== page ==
Building Your Down Payment
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Lots of borrowers qualify for several different kinds of mortgages, but they don't have a large sum of cash to put up the standard down payment. Here's where to get started
Tighten your belt and save. Look for ways to trim your expenditures to put away money for a down payment. There are bank programs through which some of your paycheck is automatically placed into a savings account each pay period. You might look into some big expenses in your spending history that you can give up, or reduce, at least temporarily. Here are a couple of examples: you may move into less expensive housing, or skip a family vacation.
Sell items you don't really need and find a second job. Maybe you can get an additional job to get your down payment money. In addition, you can put together an exhaustive inventory of things you may be able to sell. Broken gold jewelry can bring a good amount from local jewelers. Maybe you have desirable items you can sell on an online auction, or household items for a tag or garage sale. You could also explore what any investments you have will sell for.
Borrow from your retirement funds. Investigate the parameters of your particular plan. Many people get down payment money from withdrawing funds from their Individual Retirement Accounts or pulling money out of 401(k) programs. You will need to ensure you are knowledgeable about any penalties, the effect this may have on income taxes, and repayment obligation.
Ask for a generous gift from family. Many homebuyers sometimes receive help with their down payment assistance from gracious parents and other family members who may be prepared to help get them in their own home. Your family members may be pleased to help you reach the milestone of having your first home.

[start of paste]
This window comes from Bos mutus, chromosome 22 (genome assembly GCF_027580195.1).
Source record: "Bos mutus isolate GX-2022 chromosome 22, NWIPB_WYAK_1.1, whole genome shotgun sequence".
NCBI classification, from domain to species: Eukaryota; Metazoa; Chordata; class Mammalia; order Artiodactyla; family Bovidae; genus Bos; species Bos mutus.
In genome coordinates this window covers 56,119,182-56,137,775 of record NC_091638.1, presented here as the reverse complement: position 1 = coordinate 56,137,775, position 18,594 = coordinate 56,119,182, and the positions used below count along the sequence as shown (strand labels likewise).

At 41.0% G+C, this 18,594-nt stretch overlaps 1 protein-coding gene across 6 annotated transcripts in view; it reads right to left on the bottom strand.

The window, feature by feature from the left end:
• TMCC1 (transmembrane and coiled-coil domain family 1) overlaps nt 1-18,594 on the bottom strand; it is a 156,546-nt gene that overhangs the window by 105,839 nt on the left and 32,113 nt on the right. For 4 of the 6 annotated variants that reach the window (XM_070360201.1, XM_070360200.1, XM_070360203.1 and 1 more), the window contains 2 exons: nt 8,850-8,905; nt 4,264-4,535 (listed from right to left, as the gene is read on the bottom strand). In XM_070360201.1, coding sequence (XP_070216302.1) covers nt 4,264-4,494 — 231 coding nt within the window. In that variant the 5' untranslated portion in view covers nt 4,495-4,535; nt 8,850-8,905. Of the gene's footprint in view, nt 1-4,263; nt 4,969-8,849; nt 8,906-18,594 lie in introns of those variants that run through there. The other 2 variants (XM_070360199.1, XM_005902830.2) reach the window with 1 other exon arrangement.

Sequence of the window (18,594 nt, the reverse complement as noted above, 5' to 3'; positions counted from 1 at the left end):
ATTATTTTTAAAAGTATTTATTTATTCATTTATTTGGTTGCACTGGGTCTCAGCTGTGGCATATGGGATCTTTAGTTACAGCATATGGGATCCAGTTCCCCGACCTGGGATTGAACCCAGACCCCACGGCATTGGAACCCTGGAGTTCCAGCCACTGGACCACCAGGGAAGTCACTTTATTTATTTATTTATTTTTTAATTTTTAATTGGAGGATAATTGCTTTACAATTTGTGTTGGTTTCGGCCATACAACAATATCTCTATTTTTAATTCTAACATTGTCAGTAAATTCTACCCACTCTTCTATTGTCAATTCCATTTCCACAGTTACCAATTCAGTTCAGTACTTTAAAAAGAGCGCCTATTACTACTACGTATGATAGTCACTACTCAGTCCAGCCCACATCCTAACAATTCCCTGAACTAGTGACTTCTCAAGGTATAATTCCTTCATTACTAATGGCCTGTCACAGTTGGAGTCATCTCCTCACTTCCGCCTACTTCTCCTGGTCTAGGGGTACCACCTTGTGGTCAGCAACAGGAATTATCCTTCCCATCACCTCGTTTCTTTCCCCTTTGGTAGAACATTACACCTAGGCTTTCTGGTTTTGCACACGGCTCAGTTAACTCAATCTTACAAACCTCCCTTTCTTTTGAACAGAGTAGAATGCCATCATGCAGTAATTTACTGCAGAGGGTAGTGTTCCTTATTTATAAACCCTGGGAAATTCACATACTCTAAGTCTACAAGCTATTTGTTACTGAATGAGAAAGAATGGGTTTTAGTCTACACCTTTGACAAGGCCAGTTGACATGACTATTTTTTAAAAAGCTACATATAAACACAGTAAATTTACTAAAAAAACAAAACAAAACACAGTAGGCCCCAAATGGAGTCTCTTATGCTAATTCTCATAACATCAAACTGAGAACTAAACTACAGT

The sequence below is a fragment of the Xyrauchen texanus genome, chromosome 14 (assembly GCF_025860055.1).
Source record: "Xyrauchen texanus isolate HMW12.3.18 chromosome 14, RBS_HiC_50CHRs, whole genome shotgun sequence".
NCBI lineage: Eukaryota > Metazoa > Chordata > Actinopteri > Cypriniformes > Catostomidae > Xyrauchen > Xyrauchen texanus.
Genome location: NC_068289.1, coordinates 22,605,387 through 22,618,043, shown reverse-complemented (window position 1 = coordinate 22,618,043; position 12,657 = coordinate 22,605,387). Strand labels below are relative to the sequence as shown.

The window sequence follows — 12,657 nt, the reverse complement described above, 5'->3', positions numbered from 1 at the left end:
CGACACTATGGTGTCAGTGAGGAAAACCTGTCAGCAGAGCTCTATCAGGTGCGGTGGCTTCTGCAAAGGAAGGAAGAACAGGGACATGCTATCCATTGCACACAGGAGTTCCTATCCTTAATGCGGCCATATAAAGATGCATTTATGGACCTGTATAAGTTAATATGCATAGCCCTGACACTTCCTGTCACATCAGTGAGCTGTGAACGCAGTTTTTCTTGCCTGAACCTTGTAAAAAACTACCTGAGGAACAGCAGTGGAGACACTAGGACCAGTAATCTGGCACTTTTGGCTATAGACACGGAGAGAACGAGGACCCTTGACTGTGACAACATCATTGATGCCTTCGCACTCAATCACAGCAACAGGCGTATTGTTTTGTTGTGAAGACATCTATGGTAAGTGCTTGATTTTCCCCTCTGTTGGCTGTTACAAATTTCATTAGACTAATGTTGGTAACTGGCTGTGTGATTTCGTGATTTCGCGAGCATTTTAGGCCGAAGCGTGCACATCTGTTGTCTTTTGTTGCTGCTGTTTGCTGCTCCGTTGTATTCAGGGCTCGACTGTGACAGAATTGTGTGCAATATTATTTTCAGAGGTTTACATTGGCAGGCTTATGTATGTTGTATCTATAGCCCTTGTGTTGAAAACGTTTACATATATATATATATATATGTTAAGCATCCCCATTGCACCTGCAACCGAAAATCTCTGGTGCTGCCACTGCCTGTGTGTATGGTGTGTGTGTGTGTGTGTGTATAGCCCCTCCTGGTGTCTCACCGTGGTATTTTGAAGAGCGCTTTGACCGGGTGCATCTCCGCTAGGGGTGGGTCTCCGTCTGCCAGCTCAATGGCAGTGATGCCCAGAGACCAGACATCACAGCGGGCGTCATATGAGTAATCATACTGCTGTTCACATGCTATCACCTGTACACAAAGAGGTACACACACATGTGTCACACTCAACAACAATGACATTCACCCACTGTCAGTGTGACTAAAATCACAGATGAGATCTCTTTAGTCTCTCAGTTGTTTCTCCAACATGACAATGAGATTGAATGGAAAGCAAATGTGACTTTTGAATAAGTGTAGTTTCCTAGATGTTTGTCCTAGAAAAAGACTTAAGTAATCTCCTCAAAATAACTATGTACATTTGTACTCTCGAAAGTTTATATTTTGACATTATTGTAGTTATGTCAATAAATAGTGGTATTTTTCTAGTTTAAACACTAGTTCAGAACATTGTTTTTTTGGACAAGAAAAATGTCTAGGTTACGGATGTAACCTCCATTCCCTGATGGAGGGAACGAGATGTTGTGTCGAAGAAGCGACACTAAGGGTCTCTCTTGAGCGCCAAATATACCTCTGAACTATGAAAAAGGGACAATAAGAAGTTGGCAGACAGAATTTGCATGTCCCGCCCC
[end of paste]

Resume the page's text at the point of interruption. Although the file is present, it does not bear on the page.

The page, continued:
Contact housing finance agencies. Special mortgage loan programs are extended to buyers in specific circumstances, like low income homebuyers or future homeowners looking to improve houses in a certain part of town, among others. Financing through this type of agency, you can receive a below market interest rate, down payment assistance and other benefits. These kinds of agencies can assist eligible homebuyers with a reduced rate of interest, get you your down payment, and offer other assistance. The primary purpose of not-for-profit housing finance agencies is promoting the purchase of homes in particular parts of the city.
Explore no-down and low-down mortgage loan programs.
- FHA mortgages
The Federal Housing Administration (FHA), which is inside the U.S. Department of Housing and Urban Development (HUD), plays an important role in helping low to moderate-income Americans qualify for mortgages. Part of the U.S. Department of Housing and Urban Development(HUD), FHA (Federal Housing Administration) helps individuals get
FHA provides mortgage insurance to private lenders, ensuring the buyers are eligible for a loan.
Down payment totals for FHA loans are below those for typical mortgages, even though these loans come with current interest rates. Closing costs can be financed within the mortgage, and the down payment might be as low as 3 percent of the total.
- VA mortgages
VA loans are guaranteed by the Department of Veterans Affairs. Service persons and veterans can qualify for a VA loan, which generally offers a competitive interest rate, no down payment, and limited closing costs. While the VA does not actually issue the mortgage loans, it does certify eligibility to apply for a VA mortgage.
- Piggy-back loans
A piggy-back loan is a second mortgage that closes along with the first. Generally the first mortgage is for 80% of the cost of the home and the "piggyback" is for 10%. The homebuyer pays the remaining 10%, instead of putting the typical 20% down payment.
- Carry-Back loans
With a carry-back mortgage, the you borrow a portion of the seller's home equity.. The buyer finances most of the purchase price with a traditional mortgage program and borrows the remaining funds from the seller. Typically, this form of second mortgage has a higher rate of interest.
The satisfaction will be the same, no matter which approach you use to put together your down payment. Your brand new home will be well worth it!
Need to talk about down payments? Give us a call at (209) 357-7000.